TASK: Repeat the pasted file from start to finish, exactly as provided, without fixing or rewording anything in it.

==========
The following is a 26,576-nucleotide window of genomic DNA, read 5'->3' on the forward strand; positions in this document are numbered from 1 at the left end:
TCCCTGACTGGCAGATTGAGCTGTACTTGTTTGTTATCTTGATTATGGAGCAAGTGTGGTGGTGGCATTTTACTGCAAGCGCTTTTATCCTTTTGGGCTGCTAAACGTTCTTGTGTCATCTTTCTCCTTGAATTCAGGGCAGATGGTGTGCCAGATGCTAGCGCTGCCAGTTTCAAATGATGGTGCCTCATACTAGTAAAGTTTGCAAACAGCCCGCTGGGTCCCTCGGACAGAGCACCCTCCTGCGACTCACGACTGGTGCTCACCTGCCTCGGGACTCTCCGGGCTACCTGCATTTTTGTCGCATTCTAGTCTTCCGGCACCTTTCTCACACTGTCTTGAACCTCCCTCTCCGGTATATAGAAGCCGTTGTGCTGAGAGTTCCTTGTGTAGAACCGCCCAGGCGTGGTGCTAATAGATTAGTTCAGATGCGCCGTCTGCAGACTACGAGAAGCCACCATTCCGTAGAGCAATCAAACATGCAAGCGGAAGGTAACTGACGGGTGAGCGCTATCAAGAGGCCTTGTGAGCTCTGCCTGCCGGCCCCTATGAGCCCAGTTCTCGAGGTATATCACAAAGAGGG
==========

The following is a 26,576-nucleotide window of genomic DNA, read 5'->3' on the forward strand; positions in this document are numbered from 1 at the left end:
TCCCTGACTGGCAGATTGAGCTGTACTTGTTTGTTATCTTGATTATGGAGCAAGTGTGGTGGTGGCATTTTACTGCAAGCGCTTTTATCCTTTTGGGCTGCTAAACGTTCTTGTGTCATCTTTCTCCTTGAATTCAGGGCAGATGGTGTGCCAGATGCTAGCGCTGCCAGTTTCAAATGATGGTGCCTCATACTAGTAAAGTTTGCAAACAGCCCGCTGGGTCCCTCGGACAGAGCACCCTCCTGCGACTCACGACTGGTGCTCACCTGCCTCGGGACTCTCCGGGCTACCTGCATTTTTGTCGCATTCTAGTCTTCCGGCACCTTTCTCACACTGTCTTGAACCTCCCTCTCCGGTATATAGAAGCCGTTGTGCTGAGAGTTCCTTGTGTAGAACCGCCCAGGCGTGGTGCTAATAGATTAGTTCAGATGCGCCGTCTGCAGACTACGAGAAGCCACCATTCCGTAGAGCAATCAAACATGCAAGCGGAAGGTAACTGACGGGTGAGCGCTATCAAGAGGCCTTGTGAGCTCTGCCTGCCGGCCCCTATGAGCCCAGTTCTCGAGGTATATCACAAAGAGGG